Kelsey said, “Mommy is going to be mad.”
Korah nodded. “Ya think?”
They climbed down the tree. Their mom was at work until 3:00. Together they decided to write a note of apology and explain what had happened. And they decided it might not hurt to do a few extra chores
They spent the next two hours cleaning and putting stuff away. Kelsey ran the vacuum and Korah mopped the kitchen floor. When they finished they were tired and decided to have a little nap.
When they went to their bedroom they saw the strangest thing. Every single one of their stuffed animals were staring at them—and smiling.
“What?” said Korah.
“Double what?” said Kelsey.
It was almost spooky.
Korah looked at Kelsey.
Kelsey looked at Korah.
At the same time they said, “The magic.”
No one can ever say what exactly happens in the minds of twins, but all of a sudden they were both heading out of the bedroom, down the stairs, and out the back door. When they got outside, Korah (she was born three minutes earlier) stopped so suddenly that Kelsey ran right into her.
“Korah . . . .”
The two girls stopped and looked. Under the giant tree the spilled beads were sprouting. Tiny leaves and stems were grabbing at sunshine. Right before their eyes, the beads began growing. An inch. Another. Five inches. Every place a bead had fallen to earth there were bead sprouts.
But this was not at all like the time Grandma had come to visit and they had planted strawberries by the back door and zucchini plants by the front door. Those plants had taken forever. These bead sprouts were growing at super jet speed.
Korah and Kelsey sat down on the little step to watch them. They couldn’t believe what they were seeing. The plants were now knee-high and tiny blooms were forming. Each bloom was the shape and color of the beads that had scattered. All they could do was sit and watch the magic grow.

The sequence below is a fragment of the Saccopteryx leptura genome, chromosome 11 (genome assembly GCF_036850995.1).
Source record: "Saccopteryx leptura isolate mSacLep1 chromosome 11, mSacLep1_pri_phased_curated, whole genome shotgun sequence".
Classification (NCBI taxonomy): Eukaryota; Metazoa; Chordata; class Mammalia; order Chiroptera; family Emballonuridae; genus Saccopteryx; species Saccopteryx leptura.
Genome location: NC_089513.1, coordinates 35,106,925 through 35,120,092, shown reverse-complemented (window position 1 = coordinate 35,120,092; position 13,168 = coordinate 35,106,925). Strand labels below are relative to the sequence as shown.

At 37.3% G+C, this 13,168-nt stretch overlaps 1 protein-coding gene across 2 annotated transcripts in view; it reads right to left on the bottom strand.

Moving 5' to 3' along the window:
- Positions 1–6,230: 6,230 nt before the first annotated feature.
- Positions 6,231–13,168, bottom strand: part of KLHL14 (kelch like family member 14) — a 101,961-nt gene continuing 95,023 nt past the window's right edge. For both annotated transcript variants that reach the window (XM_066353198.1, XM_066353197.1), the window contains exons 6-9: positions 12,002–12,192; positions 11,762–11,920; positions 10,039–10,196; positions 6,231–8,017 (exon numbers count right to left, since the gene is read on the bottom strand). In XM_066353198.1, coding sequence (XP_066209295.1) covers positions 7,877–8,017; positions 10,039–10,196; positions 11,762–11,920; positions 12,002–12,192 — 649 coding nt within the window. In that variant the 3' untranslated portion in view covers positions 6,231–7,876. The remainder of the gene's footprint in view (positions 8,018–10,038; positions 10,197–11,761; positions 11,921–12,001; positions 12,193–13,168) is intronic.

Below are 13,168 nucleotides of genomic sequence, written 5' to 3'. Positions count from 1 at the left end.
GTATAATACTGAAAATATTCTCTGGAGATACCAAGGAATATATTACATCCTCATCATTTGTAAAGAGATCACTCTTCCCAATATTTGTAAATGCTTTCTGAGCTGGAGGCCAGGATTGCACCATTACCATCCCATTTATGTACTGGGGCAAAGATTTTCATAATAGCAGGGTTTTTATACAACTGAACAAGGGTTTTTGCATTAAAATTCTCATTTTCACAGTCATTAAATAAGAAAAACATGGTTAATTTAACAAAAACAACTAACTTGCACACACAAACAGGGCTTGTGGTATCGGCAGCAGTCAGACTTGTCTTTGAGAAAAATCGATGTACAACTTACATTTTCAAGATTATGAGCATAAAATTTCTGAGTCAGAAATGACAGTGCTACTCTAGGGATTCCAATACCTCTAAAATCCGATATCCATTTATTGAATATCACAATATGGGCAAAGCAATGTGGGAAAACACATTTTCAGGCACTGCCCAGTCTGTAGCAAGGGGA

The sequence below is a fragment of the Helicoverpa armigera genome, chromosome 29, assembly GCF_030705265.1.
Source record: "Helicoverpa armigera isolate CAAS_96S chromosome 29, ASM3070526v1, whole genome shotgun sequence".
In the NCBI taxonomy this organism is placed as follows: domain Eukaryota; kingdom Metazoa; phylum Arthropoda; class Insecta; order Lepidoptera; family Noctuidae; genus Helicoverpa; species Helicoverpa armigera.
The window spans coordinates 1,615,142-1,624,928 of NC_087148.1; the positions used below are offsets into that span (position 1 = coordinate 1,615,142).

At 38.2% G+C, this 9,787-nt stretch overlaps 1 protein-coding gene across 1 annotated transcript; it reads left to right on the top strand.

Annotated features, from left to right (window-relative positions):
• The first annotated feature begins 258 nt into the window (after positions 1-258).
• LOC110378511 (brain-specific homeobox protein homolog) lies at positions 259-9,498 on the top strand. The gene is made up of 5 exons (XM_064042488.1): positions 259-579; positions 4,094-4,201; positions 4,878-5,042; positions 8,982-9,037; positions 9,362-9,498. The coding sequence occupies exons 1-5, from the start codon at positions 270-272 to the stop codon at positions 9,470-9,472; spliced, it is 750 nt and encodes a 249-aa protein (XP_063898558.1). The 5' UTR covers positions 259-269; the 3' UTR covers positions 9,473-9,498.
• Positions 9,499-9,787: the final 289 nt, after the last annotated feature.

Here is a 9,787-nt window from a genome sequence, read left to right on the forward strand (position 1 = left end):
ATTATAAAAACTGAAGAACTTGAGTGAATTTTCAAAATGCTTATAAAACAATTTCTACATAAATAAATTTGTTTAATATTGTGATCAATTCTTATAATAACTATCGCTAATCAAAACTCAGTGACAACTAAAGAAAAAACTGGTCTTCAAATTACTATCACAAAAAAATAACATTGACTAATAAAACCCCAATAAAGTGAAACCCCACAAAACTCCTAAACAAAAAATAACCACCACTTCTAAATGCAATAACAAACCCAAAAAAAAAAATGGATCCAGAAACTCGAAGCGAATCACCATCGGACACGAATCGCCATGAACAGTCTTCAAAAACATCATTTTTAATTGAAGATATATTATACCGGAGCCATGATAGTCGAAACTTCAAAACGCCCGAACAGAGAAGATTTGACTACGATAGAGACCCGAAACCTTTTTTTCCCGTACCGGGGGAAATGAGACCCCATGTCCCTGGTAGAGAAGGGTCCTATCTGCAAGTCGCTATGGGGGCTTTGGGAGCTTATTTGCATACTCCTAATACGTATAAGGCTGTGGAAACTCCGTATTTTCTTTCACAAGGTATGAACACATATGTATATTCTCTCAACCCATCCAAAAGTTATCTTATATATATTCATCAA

Korah was the first to find her voice. She leaned forward and said, “Do you see what I see?”
“I see beads that are blooming,” whispered Kelsey.
Korah got up on her knees and moved closer. She pointed to a single deep purple bead bloom. “Look!”
Kelsey crawled over next to her to get a closer look. The bead was changing. It wiggled and wobbled like a purple water drop. Then the bead split into two beads and then three. It wiggled again and small arms and legs began protruding from the bead body.
Suddenly, hanging from the plant was a little Bead Person.
Kelsey sighed. “I can’t believe it.”
The girls listened and heard a humming sound—like bees—and then a splash, a plop, a pop. They watched as dozens and dozens of little Bead People burst from the bead blooms. It was beautiful—the colors and shapes and sizes. Some were fingernail polish red and black and white. Others were mixtures of purple, green, sunny yellow, pumpkin orange, watermelon pink.
Kelsey reached out a finger to touch one, and its tiny feet seemed to dance atop her finger. “I really don’t believe it. We have grown a garden of Bead People.”
Korah laughed. She couldn’t remember ever being this happy. “The magic did it—it can change the whole world! Or maybe we are still upstairs taking a nap and we are only dreaming this.”
Kelsey looked at her sister. “No. This is real. They are real. Oh, look, there must be hundreds and hundreds. Wait until Mommy sees this—she is going to croak.” She reached out her hand again and plucked the Bead Person from the bush. It practically hopped into her hand.
Soon Korah and Kelsey were filling a basket full of Bead People. When they were so tired they could hardly wiggle, they both flopped down on the still wet grass and lay on their backs. They stared at the shimmering sky. “Magic is cool,” said Kelsey.
“Yeah. It sure is,” Korah agreed.
They were quiet for a long, long time and then Korah said, “I have the perfect idea . . . .”
It only took an hour or so to seed the entire neighborhood with beads. And what a site it was to see the Bead People sprouting from cracks in sidewalks, under porches, beneath giant trees, lining the driveways. Korah and Kelsey could hardly wait to see what would happen when everywhere you looked, all you could see was Bead People.
Little did they know that that very same wind of a thousand years that had mixed us all up was the very same wind that would now carry the Bead People and their message of peace around the world.
(Author's Note--If you like The Bead People, visit www.thebeadpeople.org)